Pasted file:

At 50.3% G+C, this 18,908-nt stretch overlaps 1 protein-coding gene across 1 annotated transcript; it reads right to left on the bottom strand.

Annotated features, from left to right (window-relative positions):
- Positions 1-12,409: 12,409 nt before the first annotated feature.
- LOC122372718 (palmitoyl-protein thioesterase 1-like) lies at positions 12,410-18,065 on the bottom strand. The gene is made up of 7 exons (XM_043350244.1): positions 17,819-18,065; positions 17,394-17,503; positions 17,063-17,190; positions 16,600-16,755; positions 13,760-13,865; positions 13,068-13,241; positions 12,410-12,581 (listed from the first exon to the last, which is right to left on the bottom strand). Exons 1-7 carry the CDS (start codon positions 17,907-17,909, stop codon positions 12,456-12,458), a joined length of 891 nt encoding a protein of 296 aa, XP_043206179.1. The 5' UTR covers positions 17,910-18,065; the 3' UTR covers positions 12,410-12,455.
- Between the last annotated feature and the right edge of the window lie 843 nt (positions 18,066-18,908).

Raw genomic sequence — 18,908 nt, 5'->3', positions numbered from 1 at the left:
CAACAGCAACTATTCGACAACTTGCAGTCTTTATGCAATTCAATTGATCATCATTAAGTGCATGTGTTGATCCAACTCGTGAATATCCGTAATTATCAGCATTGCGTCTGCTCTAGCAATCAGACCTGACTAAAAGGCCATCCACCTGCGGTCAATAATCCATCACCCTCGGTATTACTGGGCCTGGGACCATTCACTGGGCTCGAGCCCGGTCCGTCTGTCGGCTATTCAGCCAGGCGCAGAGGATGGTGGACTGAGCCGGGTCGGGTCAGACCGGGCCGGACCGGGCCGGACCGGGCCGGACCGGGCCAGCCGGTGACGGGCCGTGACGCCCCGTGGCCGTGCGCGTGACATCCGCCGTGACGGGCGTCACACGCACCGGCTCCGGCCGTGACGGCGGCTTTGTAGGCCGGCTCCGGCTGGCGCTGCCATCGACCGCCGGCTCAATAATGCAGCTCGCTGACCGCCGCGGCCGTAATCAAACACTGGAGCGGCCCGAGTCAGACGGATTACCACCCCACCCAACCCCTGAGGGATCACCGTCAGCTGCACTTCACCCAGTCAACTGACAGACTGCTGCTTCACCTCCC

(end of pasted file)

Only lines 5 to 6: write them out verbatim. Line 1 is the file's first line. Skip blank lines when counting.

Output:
- Between the last annotated feature and the right edge of the window lie 843 nt (positions 18,066-18,908).

Raw genomic sequence — 18,908 nt, 5'->3', positions numbered from 1 at the left: